The draw of this boot is definitely its ability to endure water.  The MuckBoots have a rubber sole and almost an entirely rubber shaft.  The shaft turns to a durable fabric toward the top which makes taking them on and off incredibly easy compared to other rubber shafted boots.

Baffin Men’s Snow Monster Insulated All-Weather Boot

Baffin Men's Snow Monster Insulated All-Weather Boot

Weight:  2 lbs.

Dimensions:  11” from arch to top of shaft, 1.5” heel

Special Features:  This boot is rated to keep your feet warm in up to -94 degree Fahrenheit and has an adjustable shaft.

Best Use:  Extreme cold, Shallow snow/water

Description: Baffin Men’s Snow Monster Insulated All-Weather Boot are a great boot for extremely cold temperatures.  They have a synthetic sole and a fabric/leather shaft with a bungee lacing system.  These boots are made for the cold weather and will keep your feet warm in plummeting temperatures which prove ideal for long-term cold exposure.

The downfall on these boots is that while they are good for ice and cold, they may not stand up to the amount of water or snow you could encounter.

They are water resistant, but with the fabric shaft, it is likely that moisture will soak in if you are in snow or water that comes up past your toes for any significant amount of time.  The way these boots are made to stand the cold may make up for this fact, but if your feet slip through any ice or puddles, you may be in trouble.

Be aware that the sizes on these boots run inconsistently when bought online.

Sorel Men’s Conquest Boot

Sorel Men's Conquest Boot

Weight:  4.2 lbs.

Dimensions:  14 x 9.5 x 4.9 inches

Special Features:  These Sorels have an adjustable ankle strap for extra ankle support when necessary.  They also have an adjustable snow collar at the top of the shaft.

Best Use:  Hunting, Long-term cold exposure

Description: Sorel Men’s Conquest Boot are great for those really cold days and hold up in wet weather.  They have a rubber sole and a leather/fabric shaft with insulation built in.  The waterproof leather does the job and although they are partly fabric have no problem keeping moisture out.

These are the type of boots that you will love while they last.  The main issue with these boots is that they are not top quality in construction.

The seam that joins the rubber sole and the leather shaft will begin to crack and split after only a few years of wear depending on how often they are worn and in what conditions.  So while they are possibly cheaper than other boots, you will have to decide if this is worth the time of use being cut to only a few years.

Men’s Guide Gear Waterproof Boots Mossy Oak

Men's Guide Gear Waterproof Boots Mossy Oak

Weight:  5.3 lbs.

Dimensions:  12” in height

Special Features:  2400 gram Thinsulate

Best Use:  Short-term cold exposure, Shallow snow

Description: Men’s Guide Gear 2400 gram Thinsulate& Ultra Insulation Monolithic Waterproof Boots Mossy Oak are highly praised for how comfortable they are.  While a lot of boots take time to be broken in and aren’t great for hiking, these boots beat the rest.

They are inlaid with a 2400 gram Thinsulate that should keep you warm in dropping temperatures.  They have a rubber oil-resistant sole and good traction.

The big critique on these boots is that they are not truly waterproof.  Short exposure to deeper snow or water will let the moisture slip in rather easily.  That being said, they hold up in the cold weather so if you won’t be trudging through snow or water, they may work very well for you.

Kamik Men’s Canuck Cold Weather Boot

Kamik Men's Canuck Cold Weather Boot

Weight:  4 lbs.

Dimensions:  14” from arch to top of shaft

Special Features:  Removable liner, Adjustable bungee cords at shaft opening and ankle, Slip-resistant and deep treads

Best Use:  Wet/Icy weather, Short-term cold exposure

Description: Kamik Men’s Canuck Cold Weather Boot are a rubber soled, fabric boot with drawstrings instead of laces.  They are praised for their ability to be taken on and off very easily and their great traction.  The waterproof inlining seems to work well in snowy conditions and the adjustable opening is good for sealing off moisture.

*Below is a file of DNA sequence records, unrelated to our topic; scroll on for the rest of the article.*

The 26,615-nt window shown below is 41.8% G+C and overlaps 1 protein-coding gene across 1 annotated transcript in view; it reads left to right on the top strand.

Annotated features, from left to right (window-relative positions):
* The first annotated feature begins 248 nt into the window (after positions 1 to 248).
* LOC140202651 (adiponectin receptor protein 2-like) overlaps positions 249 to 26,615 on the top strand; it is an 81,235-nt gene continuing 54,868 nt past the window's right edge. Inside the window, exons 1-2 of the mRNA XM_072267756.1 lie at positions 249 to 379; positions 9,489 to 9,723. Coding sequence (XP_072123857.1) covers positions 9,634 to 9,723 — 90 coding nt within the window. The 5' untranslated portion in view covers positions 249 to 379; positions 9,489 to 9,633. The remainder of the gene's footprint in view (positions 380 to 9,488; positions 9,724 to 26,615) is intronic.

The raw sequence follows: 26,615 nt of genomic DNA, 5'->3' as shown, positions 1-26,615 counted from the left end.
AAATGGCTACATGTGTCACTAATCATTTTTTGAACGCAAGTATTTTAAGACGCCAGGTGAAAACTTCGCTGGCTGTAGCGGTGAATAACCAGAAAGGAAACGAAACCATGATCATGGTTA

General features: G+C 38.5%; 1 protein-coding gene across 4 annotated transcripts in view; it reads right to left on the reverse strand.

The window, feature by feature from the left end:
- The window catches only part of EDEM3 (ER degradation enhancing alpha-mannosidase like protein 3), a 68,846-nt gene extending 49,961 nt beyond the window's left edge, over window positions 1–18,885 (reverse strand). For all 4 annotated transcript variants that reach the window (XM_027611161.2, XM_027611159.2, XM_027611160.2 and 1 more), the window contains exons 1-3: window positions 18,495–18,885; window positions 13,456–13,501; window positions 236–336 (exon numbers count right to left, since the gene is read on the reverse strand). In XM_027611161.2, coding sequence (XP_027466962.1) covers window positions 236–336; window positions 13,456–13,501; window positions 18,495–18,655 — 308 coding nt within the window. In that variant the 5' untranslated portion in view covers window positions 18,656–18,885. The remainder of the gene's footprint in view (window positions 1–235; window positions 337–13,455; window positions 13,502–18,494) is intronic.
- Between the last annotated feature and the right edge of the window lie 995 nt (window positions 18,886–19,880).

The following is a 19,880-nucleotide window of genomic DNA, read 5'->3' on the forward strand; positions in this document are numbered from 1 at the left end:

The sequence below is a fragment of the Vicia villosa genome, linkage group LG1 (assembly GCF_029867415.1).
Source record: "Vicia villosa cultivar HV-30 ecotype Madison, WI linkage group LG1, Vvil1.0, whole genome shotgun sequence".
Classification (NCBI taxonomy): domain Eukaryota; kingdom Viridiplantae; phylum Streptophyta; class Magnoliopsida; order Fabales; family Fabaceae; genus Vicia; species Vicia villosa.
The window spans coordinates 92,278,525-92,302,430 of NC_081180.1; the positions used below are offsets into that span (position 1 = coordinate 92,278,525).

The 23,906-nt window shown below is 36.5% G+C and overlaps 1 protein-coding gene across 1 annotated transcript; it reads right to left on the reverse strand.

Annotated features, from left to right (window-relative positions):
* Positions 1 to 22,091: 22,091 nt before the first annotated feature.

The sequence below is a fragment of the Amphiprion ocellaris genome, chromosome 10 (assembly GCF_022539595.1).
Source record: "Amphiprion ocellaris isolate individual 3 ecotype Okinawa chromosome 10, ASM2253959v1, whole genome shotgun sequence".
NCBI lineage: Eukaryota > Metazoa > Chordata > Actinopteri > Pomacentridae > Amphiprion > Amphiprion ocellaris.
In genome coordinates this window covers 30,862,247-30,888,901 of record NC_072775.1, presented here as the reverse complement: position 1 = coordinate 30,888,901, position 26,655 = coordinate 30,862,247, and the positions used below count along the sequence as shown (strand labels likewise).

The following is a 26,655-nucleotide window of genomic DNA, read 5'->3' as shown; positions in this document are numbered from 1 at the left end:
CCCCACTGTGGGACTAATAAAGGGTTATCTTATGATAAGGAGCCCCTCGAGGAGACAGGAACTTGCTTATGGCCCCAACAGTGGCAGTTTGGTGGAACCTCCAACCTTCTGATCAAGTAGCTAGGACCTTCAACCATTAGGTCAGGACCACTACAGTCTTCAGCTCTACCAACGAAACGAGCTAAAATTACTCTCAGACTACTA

These boots are probably not the best bet for ice fishing simply because they cannot hold up in the cold.  They are great for traction on the ice, but dropping temperatures will prove uncomfortable for your feet.

These boots focus on being waterproof and not on being extra insulated.  Even with good socks they won’t hold up in long-term cold exposure.

Be aware that the sizing for these boots is highly inconsistent.

Korkers Footwear Men’s IceJack BOA Snow Boot

Korkers Footwear Men's IceJack BOA Snow Boot

Weight:  2 lbs.

Dimensions:  9.5” from arch to top of shaft, 1.25” platform with 2” heel

Special Features:  Includes interchangeable soles for varying conditions.

Best Use:  Traversing ice

Description: Korkers Footwear Men’s IceJack BOA Snow Boot are an interesting set of boots.  They come with a regular set of snow traversing soles and another with ice picks built into them.

The soles just click in and out and can be changed anytime.  This proves extremely helpful for traction on ice.  This sort of extreme traction is unnecessary, but if you really don’t want to slip, then it’s perfect.

The boots have a speed-lacing system, as many other boots, that will tighten the top more so than the rest of the boot.  It takes sort of a magic touch to be able to tighten the boot with correct distribution.  That being said, these boots are easy to slip on and off.

They have 600 gram Thinsulate which means you will most likely need a good pair of socks, but they are sleek and not as heavy as other boots.

Get Out There

Boots have more aspects to consider than most people may think, but it’s important that they are all considered.  Make sure your boots are light, waterproof, easy to tie, and WARM.  Nothing’s worse than cold feet when you’re out there so take your time, read up, and figure out which boots will work the absolute best for you.

Ice jack by korkers

Now that you have some details and opinions on boots, go out there and get some!  Ice fishing season is just about upon us.


Neal Walker

Neal Walker

Neal Walker started fishing when he was 4. His father took him to the fishing trips all over USA and Canada. Later he took Angling Education Program at Virginia Department of Game and Inland Fisheries, but most of his knowledge comes from experience. Now he takes his sons with him to share his passion.